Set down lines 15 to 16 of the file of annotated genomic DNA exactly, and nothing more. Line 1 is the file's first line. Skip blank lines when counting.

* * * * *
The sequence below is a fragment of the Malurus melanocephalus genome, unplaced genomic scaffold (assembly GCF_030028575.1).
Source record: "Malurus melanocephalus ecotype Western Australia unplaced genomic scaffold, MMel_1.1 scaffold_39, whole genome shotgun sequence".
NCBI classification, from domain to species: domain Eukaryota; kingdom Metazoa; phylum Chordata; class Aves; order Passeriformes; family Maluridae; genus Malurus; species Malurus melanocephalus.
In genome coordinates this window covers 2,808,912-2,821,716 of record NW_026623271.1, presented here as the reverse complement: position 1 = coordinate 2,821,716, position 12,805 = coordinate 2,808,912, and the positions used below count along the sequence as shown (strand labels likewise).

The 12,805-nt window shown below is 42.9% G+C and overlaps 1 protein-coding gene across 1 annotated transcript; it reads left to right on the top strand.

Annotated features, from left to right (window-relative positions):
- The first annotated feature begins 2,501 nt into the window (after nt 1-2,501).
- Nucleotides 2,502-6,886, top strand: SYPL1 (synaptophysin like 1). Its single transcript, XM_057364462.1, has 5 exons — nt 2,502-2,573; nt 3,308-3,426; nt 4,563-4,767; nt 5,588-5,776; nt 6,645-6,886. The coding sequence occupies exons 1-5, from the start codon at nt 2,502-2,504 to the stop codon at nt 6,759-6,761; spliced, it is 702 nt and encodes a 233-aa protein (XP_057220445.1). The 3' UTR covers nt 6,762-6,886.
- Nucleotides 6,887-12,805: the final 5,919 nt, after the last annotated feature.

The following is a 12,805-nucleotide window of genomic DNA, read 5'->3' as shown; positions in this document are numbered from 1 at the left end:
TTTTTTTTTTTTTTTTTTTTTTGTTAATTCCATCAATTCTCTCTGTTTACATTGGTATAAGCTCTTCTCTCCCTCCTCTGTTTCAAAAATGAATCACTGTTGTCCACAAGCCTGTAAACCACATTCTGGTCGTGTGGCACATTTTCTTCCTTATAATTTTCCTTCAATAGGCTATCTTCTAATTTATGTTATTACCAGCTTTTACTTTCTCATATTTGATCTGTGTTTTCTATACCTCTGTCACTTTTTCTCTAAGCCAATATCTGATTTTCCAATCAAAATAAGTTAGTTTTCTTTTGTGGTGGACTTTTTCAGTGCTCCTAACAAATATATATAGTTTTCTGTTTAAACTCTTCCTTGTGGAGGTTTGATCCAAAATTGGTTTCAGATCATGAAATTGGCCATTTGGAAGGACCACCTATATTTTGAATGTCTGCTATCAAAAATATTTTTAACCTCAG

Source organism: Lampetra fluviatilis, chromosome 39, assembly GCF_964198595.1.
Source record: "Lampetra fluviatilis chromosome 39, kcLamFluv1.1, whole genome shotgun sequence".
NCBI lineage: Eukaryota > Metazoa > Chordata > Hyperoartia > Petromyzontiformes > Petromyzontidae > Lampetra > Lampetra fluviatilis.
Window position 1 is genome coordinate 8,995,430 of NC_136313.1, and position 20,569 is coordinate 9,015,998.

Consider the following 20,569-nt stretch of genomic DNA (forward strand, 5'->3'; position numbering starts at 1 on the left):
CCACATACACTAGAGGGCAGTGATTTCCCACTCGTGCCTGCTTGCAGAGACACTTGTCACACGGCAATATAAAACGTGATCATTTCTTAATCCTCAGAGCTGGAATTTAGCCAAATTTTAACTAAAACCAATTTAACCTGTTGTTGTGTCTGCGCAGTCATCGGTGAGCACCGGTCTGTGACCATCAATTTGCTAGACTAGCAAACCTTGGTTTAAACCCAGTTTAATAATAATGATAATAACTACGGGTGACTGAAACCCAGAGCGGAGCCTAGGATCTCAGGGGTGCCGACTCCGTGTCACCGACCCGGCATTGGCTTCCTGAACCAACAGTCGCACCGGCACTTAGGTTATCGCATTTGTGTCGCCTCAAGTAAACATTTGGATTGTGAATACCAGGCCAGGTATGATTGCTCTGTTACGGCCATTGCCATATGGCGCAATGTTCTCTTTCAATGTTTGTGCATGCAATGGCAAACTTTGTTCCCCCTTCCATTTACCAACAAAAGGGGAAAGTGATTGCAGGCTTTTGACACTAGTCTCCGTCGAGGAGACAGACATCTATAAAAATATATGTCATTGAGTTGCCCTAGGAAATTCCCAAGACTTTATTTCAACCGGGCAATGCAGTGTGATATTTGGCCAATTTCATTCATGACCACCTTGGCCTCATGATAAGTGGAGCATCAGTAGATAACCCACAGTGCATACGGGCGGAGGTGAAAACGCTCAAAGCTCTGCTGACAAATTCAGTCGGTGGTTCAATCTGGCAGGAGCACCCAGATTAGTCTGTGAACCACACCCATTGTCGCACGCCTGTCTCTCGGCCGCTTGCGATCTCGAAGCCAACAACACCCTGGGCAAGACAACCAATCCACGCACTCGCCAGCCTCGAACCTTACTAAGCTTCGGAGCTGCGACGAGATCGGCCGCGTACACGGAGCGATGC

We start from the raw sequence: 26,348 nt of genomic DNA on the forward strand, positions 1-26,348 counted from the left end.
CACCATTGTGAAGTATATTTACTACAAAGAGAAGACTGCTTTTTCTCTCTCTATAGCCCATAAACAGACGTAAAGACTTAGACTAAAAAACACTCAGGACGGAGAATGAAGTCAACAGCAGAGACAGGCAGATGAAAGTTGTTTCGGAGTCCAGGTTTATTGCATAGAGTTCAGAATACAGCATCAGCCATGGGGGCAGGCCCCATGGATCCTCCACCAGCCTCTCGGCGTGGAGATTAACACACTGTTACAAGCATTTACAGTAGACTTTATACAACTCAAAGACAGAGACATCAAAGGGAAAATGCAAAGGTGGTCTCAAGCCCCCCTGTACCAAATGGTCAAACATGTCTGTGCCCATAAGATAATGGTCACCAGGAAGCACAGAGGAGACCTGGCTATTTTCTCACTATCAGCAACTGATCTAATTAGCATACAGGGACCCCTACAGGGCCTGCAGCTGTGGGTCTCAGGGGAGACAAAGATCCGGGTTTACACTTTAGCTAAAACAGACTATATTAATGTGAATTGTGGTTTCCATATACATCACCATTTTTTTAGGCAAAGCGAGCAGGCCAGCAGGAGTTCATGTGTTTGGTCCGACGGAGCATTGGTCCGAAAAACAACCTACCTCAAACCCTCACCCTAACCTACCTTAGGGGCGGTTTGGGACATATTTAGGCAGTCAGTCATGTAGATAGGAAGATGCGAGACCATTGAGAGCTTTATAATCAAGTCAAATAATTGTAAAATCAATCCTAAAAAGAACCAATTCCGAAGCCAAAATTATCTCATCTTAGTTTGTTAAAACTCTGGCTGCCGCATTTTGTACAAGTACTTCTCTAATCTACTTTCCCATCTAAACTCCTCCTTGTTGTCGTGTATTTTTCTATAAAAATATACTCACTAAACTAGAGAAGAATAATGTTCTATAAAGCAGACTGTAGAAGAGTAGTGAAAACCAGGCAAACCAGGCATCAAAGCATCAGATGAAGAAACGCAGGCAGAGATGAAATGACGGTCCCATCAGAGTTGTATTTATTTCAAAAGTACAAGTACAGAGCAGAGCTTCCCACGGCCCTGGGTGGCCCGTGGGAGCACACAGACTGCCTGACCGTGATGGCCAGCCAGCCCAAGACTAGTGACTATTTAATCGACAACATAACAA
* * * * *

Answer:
Window position 1 is genome coordinate 8,995,430 of NC_136313.1, and position 20,569 is coordinate 9,015,998.

Consider the following 20,569-nt stretch of genomic DNA (forward strand, 5'->3'; position numbering starts at 1 on the left):